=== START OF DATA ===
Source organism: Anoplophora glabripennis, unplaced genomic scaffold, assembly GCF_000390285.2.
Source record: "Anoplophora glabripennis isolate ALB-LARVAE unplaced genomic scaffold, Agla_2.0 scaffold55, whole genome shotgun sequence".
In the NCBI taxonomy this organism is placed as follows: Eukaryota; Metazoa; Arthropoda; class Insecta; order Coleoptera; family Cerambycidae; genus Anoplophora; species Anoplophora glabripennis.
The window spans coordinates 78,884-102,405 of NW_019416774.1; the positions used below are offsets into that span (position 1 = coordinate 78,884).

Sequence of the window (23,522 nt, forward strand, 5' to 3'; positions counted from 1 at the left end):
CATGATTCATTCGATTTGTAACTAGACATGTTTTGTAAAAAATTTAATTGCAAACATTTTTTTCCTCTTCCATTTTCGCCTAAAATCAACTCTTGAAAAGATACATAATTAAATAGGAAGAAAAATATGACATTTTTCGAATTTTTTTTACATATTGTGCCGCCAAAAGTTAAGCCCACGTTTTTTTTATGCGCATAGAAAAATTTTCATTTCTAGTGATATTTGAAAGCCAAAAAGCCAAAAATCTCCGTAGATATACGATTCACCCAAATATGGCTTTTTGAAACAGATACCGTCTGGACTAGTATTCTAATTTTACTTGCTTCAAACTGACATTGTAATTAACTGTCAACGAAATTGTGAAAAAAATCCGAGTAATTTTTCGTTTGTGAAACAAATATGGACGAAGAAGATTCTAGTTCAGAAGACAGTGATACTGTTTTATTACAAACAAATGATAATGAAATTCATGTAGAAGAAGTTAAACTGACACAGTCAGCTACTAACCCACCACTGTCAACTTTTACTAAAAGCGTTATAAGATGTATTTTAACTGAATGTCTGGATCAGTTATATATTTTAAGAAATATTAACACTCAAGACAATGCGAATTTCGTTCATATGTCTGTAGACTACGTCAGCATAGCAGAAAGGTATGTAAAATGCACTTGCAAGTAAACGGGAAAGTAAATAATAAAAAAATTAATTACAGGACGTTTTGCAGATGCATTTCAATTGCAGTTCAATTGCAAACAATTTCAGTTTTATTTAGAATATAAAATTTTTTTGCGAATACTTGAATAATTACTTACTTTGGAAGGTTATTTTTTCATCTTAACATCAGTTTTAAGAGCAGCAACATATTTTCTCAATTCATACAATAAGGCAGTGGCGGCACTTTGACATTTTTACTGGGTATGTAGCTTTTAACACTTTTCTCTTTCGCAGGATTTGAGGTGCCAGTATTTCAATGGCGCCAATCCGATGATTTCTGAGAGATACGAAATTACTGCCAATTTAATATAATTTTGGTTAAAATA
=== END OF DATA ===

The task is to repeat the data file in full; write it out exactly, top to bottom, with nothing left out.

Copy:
Source organism: Anoplophora glabripennis, unplaced genomic scaffold, assembly GCF_000390285.2.
Source record: "Anoplophora glabripennis isolate ALB-LARVAE unplaced genomic scaffold, Agla_2.0 scaffold55, whole genome shotgun sequence".
In the NCBI taxonomy this organism is placed as follows: Eukaryota; Metazoa; Arthropoda; class Insecta; order Coleoptera; family Cerambycidae; genus Anoplophora; species Anoplophora glabripennis.
The window spans coordinates 78,884-102,405 of NW_019416774.1; the positions used below are offsets into that span (position 1 = coordinate 78,884).

Sequence of the window (23,522 nt, forward strand, 5' to 3'; positions counted from 1 at the left end):
CATGATTCATTCGATTTGTAACTAGACATGTTTTGTAAAAAATTTAATTGCAAACATTTTTTTCCTCTTCCATTTTCGCCTAAAATCAACTCTTGAAAAGATACATAATTAAATAGGAAGAAAAATATGACATTTTTCGAATTTTTTTTACATATTGTGCCGCCAAAAGTTAAGCCCACGTTTTTTTTATGCGCATAGAAAAATTTTCATTTCTAGTGATATTTGAAAGCCAAAAAGCCAAAAATCTCCGTAGATATACGATTCACCCAAATATGGCTTTTTGAAACAGATACCGTCTGGACTAGTATTCTAATTTTACTTGCTTCAAACTGACATTGTAATTAACTGTCAACGAAATTGTGAAAAAAATCCGAGTAATTTTTCGTTTGTGAAACAAATATGGACGAAGAAGATTCTAGTTCAGAAGACAGTGATACTGTTTTATTACAAACAAATGATAATGAAATTCATGTAGAAGAAGTTAAACTGACACAGTCAGCTACTAACCCACCACTGTCAACTTTTACTAAAAGCGTTATAAGATGTATTTTAACTGAATGTCTGGATCAGTTATATATTTTAAGAAATATTAACACTCAAGACAATGCGAATTTCGTTCATATGTCTGTAGACTACGTCAGCATAGCAGAAAGGTATGTAAAATGCACTTGCAAGTAAACGGGAAAGTAAATAATAAAAAAATTAATTACAGGACGTTTTGCAGATGCATTTCAATTGCAGTTCAATTGCAAACAATTTCAGTTTTATTTAGAATATAAAATTTTTTTGCGAATACTTGAATAATTACTTACTTTGGAAGGTTATTTTTTCATCTTAACATCAGTTTTAAGAGCAGCAACATATTTTCTCAATTCATACAATAAGGCAGTGGCGGCACTTTGACATTTTTACTGGGTATGTAGCTTTTAACACTTTTCTCTTTCGCAGGATTTGAGGTGCCAGTATTTCAATGGCGCCAATCCGATGATTTCTGAGAGATACGAAATTACTGCCAATTTAATATAATTTTGGTTAAAATA